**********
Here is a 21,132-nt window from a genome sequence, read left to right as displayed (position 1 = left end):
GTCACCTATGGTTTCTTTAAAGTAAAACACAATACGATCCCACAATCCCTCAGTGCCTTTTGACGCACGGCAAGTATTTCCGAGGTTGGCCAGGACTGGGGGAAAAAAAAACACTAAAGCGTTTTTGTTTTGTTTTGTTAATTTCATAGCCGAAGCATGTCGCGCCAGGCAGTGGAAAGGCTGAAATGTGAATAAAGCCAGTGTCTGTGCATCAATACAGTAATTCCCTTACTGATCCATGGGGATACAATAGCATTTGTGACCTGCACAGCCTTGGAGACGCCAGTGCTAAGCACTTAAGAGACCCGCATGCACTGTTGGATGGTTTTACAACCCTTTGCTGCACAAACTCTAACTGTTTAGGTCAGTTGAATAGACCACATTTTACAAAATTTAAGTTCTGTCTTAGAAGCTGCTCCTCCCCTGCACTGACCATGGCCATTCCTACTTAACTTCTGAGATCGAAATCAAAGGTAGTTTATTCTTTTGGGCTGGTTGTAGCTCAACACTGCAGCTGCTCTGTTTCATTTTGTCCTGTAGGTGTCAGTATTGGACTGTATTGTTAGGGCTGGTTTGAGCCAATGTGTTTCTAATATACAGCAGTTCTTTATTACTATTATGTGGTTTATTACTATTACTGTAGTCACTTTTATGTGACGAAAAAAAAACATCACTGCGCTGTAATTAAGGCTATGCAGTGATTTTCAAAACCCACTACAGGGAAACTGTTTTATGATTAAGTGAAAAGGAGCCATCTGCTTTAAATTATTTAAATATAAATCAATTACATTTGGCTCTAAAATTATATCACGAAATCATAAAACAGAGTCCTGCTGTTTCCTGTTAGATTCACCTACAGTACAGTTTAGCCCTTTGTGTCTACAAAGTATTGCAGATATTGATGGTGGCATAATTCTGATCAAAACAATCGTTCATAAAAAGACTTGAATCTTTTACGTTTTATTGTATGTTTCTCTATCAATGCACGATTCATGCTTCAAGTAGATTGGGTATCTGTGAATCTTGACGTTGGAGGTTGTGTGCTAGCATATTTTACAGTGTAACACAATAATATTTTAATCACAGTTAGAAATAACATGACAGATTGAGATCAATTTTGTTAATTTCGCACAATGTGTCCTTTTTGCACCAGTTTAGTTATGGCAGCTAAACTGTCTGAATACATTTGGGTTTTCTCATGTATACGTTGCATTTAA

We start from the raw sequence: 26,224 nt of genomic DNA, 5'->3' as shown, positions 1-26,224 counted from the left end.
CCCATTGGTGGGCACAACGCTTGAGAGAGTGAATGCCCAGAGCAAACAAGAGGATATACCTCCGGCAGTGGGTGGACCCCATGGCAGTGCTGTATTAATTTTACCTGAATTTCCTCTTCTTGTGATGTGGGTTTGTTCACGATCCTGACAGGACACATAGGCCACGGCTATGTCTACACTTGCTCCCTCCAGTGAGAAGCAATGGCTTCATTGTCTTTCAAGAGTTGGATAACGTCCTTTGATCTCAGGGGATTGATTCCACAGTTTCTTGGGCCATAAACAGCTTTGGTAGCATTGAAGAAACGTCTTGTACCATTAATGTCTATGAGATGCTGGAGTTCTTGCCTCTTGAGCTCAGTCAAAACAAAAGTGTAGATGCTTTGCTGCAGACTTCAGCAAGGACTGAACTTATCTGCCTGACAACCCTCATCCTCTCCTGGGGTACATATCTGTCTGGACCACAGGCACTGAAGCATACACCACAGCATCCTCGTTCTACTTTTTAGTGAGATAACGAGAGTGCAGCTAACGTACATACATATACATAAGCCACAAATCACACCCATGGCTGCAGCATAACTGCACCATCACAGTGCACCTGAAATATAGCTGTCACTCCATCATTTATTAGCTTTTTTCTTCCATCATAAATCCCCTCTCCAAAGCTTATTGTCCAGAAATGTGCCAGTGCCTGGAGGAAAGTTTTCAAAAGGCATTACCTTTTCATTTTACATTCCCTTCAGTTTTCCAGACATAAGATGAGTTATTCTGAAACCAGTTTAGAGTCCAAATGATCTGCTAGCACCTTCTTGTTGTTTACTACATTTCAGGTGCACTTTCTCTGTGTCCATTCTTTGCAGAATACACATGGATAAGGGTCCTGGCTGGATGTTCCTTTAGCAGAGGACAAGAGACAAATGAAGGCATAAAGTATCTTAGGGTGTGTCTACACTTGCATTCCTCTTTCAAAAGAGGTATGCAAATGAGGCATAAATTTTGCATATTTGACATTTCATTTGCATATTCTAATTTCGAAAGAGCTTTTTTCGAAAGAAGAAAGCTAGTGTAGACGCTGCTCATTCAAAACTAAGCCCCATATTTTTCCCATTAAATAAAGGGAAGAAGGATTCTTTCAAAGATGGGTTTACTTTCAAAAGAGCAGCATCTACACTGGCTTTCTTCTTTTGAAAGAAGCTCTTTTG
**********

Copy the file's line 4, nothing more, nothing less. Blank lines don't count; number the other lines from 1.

CCCATTGGTGGGCACAACGCTTGAGAGAGTGAATGCCCAGAGCAAACAAGAGGATATACCTCCGGCAGTGGGTGGACCCCATGGCAGTGCTGTATTAATTTTACCTGAATTTCCTCTTCTTGTGATGTGGGTTTGTTCACGATCCTGACAGGACACATAGGCCACGGCTATGTCTACACTTGCTCCCTCCAGTGAGAAGCAATGGCTTCATTGTCTTTCAAGAGTTGGATAACGTCCTTTGATCTCAGGGGATTGATTCCACAGTTTCTTGGGCCATAAACAGCTTTGGTAGCATTGAAGAAACGTCTTGTACCATTAATGTCTATGAGATGCTGGAGTTCTTGCCTCTTGAGCTCAGTCAAAACAAAAGTGTAGATGCTTTGCTGCAGACTTCAGCAAGGACTGAACTTATCTGCCTGACAACCCTCATCCTCTCCTGGGGTACATATCTGTCTGGACCACAGGCACTGAAGCATACACCACAGCATCCTCGTTCTACTTTTTAGTGAGATAACGAGAGTGCAGCTAACGTACATACATATACATAAGCCACAAATCACACCCATGGCTGCAGCATAACTGCACCATCACAGTGCACCTGAAATATAGCTGTCACTCCATCATTTATTAGCTTTTTTCTTCCATCATAAATCCCCTCTCCAAAGCTTATTGTCCAGAAATGTGCCAGTGCCTGGAGGAAAGTTTTCAAAAGGCATTACCTTTTCATTTTACATTCCCTTCAGTTTTCCAGACATAAGATGAGTTATTCTGAAACCAGTTTAGAGTCCAAATGATCTGCTAGCACCTTCTTGTTGTTTACTACATTTCAGGTGCACTTTCTCTGTGTCCATTCTTTGCAGAATACACATGGATAAGGGTCCTGGCTGGATGTTCCTTTAGCAGAGGACAAGAGACAAATGAAGGCATAAAGTATCTTAGGGTGTGTCTACACTTGCATTCCTCTTTCAAAAGAGGTATGCAAATGAGGCATAAATTTTGCATATTTGACATTTCATTTGCATATTCTAATTTCGAAAGAGCTTTTTTCGAAAGAAGAAAGCTAGTGTAGACGCTGCTCATTCAAAACTAAGCCCCATATTTTTCCCATTAAATAAAGGGAAGAAGGATTCTTTCAAAGATGGGTTTACTTTCAAAAGAGCAGCATCTACACTGGCTTTCTTCTTTTGAAAGAAGCTCTTTTG